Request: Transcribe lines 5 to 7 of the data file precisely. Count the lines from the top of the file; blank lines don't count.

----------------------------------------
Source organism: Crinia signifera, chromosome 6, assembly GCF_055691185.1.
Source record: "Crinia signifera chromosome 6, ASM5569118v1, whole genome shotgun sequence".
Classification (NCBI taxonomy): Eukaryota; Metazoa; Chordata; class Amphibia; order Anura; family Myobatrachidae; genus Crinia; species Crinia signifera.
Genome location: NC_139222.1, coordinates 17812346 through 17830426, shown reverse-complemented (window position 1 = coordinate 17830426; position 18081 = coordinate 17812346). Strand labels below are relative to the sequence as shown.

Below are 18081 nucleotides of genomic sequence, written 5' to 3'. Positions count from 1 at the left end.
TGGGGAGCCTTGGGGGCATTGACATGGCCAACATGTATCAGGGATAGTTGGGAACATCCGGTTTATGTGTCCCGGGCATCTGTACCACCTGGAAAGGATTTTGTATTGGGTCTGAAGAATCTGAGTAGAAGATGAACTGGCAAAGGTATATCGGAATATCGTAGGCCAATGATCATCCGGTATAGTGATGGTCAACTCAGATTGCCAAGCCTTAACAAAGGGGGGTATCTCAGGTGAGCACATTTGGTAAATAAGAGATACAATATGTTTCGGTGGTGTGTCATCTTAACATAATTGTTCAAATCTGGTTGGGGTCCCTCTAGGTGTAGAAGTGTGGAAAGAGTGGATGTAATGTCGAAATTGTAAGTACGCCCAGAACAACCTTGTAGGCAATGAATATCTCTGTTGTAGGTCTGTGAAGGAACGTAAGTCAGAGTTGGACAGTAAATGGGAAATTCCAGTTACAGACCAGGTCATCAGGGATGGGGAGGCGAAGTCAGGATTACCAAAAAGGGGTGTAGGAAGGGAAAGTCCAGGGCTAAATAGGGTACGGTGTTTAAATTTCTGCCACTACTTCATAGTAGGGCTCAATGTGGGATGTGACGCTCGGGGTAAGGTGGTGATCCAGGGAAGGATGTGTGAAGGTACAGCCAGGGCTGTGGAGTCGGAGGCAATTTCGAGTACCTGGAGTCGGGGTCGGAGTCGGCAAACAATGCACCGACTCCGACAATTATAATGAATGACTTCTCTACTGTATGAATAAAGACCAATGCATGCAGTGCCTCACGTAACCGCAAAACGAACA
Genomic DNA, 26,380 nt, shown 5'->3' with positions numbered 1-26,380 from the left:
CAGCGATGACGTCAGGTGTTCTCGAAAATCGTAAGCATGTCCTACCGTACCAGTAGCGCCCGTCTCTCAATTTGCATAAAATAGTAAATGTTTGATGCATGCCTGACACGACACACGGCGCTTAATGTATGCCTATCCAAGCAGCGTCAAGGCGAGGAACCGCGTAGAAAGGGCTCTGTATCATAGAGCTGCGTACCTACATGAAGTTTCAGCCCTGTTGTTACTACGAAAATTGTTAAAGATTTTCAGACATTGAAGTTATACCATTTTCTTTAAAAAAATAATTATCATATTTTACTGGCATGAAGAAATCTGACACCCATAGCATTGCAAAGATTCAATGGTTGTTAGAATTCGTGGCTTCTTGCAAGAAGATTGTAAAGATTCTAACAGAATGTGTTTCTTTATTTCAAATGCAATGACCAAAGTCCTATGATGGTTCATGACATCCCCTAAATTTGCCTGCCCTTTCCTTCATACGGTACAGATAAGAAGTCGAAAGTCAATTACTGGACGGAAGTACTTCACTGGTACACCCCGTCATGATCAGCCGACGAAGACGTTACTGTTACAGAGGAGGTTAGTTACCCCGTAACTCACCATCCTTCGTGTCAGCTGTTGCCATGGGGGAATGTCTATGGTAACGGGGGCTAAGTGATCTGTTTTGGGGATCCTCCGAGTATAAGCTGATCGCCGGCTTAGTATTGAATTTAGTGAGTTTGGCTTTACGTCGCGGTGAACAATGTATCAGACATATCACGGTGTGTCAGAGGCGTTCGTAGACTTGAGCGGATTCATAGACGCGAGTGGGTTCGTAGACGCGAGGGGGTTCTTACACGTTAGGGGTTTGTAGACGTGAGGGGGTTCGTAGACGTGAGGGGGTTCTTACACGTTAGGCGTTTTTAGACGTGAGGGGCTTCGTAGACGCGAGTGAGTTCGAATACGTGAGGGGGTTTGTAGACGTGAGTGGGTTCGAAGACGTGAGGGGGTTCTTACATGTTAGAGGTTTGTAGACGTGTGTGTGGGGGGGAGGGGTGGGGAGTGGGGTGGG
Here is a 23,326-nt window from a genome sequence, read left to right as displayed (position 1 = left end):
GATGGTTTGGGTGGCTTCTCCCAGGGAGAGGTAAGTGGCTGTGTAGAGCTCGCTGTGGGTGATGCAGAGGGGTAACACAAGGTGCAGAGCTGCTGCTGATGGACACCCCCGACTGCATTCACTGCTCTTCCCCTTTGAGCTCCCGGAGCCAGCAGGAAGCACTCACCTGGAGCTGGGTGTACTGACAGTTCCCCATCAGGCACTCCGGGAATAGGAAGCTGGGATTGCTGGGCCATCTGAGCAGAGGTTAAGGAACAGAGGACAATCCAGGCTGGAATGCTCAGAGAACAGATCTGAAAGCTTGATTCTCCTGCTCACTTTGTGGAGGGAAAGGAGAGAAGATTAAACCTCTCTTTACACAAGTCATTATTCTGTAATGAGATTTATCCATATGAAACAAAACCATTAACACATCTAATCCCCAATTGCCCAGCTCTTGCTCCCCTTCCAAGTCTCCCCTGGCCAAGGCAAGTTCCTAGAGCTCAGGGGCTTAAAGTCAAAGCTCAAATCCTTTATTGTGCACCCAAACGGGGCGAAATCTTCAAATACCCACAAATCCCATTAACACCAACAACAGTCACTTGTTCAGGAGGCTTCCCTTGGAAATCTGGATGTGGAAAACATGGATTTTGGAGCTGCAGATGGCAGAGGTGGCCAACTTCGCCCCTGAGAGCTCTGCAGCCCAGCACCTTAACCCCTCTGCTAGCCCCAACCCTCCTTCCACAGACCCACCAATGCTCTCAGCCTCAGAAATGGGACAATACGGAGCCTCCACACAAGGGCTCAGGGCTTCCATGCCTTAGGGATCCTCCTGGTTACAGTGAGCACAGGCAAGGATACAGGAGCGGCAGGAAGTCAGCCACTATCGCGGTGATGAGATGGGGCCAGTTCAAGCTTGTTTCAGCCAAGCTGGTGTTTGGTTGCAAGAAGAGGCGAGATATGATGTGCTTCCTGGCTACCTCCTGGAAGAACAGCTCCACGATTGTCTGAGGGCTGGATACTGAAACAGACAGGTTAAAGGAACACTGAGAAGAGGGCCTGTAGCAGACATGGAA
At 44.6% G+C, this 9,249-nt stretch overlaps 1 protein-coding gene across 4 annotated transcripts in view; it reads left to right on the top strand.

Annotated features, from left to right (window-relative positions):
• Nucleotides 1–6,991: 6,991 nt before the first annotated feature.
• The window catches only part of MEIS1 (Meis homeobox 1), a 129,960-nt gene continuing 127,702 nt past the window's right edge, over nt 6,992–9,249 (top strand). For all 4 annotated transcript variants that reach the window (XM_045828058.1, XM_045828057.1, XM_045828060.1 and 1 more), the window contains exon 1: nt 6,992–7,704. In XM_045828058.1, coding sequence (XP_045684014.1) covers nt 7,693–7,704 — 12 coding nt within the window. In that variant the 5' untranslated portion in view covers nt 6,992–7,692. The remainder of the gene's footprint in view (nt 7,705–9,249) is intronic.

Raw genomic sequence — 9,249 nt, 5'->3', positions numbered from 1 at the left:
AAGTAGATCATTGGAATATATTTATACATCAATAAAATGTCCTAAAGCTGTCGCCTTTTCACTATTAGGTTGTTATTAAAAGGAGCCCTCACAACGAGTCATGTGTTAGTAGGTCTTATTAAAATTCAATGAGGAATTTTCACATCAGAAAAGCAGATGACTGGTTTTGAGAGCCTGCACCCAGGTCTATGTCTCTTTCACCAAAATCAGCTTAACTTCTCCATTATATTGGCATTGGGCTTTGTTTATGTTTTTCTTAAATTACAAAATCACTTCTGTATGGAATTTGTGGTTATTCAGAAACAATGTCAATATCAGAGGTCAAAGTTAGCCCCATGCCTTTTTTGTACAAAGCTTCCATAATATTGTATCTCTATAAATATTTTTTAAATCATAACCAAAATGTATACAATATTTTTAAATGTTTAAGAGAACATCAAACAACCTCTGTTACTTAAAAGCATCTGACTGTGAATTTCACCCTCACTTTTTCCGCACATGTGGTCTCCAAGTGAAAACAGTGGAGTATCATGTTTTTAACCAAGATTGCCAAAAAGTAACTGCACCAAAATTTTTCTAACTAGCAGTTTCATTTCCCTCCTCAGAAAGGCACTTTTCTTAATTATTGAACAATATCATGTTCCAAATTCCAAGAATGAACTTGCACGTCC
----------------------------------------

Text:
Below are 18081 nucleotides of genomic sequence, written 5' to 3'. Positions count from 1 at the left end.
TGGGGAGCCTTGGGGGCATTGACATGGCCAACATGTATCAGGGATAGTTGGGAACATCCGGTTTATGTGTCCCGGGCATCTGTACCACCTGGAAAGGATTTTGTATTGGGTCTGAAGAATCTGAGTAGAAGATGAACTGGCAAAGGTATATCGGAATATCGTAGGCCAATGATCATCCGGTATAGTGATGGTCAACTCAGATTGCCAAGCCTTAACAAAGGGGGGTATCTCAGGTGAGCACATTTGGTAAATAAGAGATACAATATGTTTCGGTGGTGTGTCATCTTAACATAATTGTTCAAATCTGGTTGGGGTCCCTCTAGGTGTAGAAGTGTGGAAAGAGTGGATGTAATGTCGAAATTGTAAGTACGCCCAGAACAACCTTGTAGGCAATGAATATCTCTGTTGTAGGTCTGTGAAGGAACGTAAGTCAGAGTTGGACAGTAAATGGGAAATTCCAGTTACAGACCAGGTCATCAGGGATGGGGAGGCGAAGTCAGGATTACCAAAAAGGGGTGTAGGAAGGGAAAGTCCAGGGCTAAATAGGGTACGGTGTTTAAATTTCTGCCACTACTTCATAGTAGGGCTCAATGTGGGATGTGACGCTCGGGGTAAGGTGGTGATCCAGGGAAGGATGTGTGAAGGTACAGCCAGGGCTGTGGAGTCGGAGGCAATTTCGAGTACCTGGAGTCGGGGTCGGAGTCGGCAAACAATGCACCGACTCCGACAATTATAATGAATGACTTCTCTACTGTATGAATAAAGACCAATGCATGCAGTGCCTCACGTAACCGCAAAACGAACA
Genomic DNA, 26,380 nt, shown 5'->3' with positions numbered 1-26,380 from the left: